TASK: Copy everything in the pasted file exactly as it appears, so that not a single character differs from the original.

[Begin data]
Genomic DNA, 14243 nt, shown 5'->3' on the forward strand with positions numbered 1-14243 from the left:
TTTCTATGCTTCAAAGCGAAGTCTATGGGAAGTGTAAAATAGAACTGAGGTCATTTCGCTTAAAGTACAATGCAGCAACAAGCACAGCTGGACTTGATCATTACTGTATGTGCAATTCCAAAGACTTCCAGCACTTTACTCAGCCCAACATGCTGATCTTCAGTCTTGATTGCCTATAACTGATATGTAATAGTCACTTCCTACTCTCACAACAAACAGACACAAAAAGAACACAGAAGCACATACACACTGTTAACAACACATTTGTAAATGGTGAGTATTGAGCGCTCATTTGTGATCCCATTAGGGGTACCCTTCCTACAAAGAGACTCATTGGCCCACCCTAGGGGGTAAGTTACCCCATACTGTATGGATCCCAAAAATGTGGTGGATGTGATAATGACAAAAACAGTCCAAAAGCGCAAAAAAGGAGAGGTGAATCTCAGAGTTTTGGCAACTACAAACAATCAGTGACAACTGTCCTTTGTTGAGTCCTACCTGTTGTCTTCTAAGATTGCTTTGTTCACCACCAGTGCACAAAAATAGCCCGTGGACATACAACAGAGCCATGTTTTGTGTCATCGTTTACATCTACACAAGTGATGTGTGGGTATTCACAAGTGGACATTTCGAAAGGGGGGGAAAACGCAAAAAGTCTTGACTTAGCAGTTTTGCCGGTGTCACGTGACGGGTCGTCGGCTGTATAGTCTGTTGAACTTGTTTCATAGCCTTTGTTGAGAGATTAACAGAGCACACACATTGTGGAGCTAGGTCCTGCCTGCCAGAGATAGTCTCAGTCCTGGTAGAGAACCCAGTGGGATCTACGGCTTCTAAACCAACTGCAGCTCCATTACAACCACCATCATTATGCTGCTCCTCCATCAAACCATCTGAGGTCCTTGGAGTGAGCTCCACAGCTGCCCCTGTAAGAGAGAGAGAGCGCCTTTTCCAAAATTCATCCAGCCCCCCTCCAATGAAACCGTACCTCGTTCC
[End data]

Genomic DNA, 14243 nt, shown 5'->3' on the forward strand with positions numbered 1-14243 from the left:
TTTCTATGCTTCAAAGCGAAGTCTATGGGAAGTGTAAAATAGAACTGAGGTCATTTCGCTTAAAGTACAATGCAGCAACAAGCACAGCTGGACTTGATCATTACTGTATGTGCAATTCCAAAGACTTCCAGCACTTTACTCAGCCCAACATGCTGATCTTCAGTCTTGATTGCCTATAACTGATATGTAATAGTCACTTCCTACTCTCACAACAAACAGACACAAAAAGAACACAGAAGCACATACACACTGTTAACAACACATTTGTAAATGGTGAGTATTGAGCGCTCATTTGTGATCCCATTAGGGGTACCCTTCCTACAAAGAGACTCATTGGCCCACCCTAGGGGGTAAGTTACCCCATACTGTATGGATCCCAAAAATGTGGTGGATGTGATAATGACAAAAACAGTCCAAAAGCGCAAAAAAGGAGAGGTGAATCTCAGAGTTTTGGCAACTACAAACAATCAGTGACAACTGTCCTTTGTTGAGTCCTACCTGTTGTCTTCTAAGATTGCTTTGTTCACCACCAGTGCACAAAAATAGCCCGTGGACATACAACAGAGCCATGTTTTGTGTCATCGTTTACATCTACACAAGTGATGTGTGGGTATTCACAAGTGGACATTTCGAAAGGGGGGGAAAACGCAAAAAGTCTTGACTTAGCAGTTTTGCCGGTGTCACGTGACGGGTCGTCGGCTGTATAGTCTGTTGAACTTGTTTCATAGCCTTTGTTGAGAGATTAACAGAGCACACACATTGTGGAGCTAGGTCCTGCCTGCCAGAGATAGTCTCAGTCCTGGTAGAGAACCCAGTGGGATCTACGGCTTCTAAACCAACTGCAGCTCCATTACAACCACCATCATTATGCTGCTCCTCCATCAAACCATCTGAGGTCCTTGGAGTGAGCTCCACAGCTGCCCCTGTAAGAGAGAGAGAGCGCCTTTTCCAAAATTCATCCAGCCCCCCTCCAATGAAACCGTACCTCGTTCC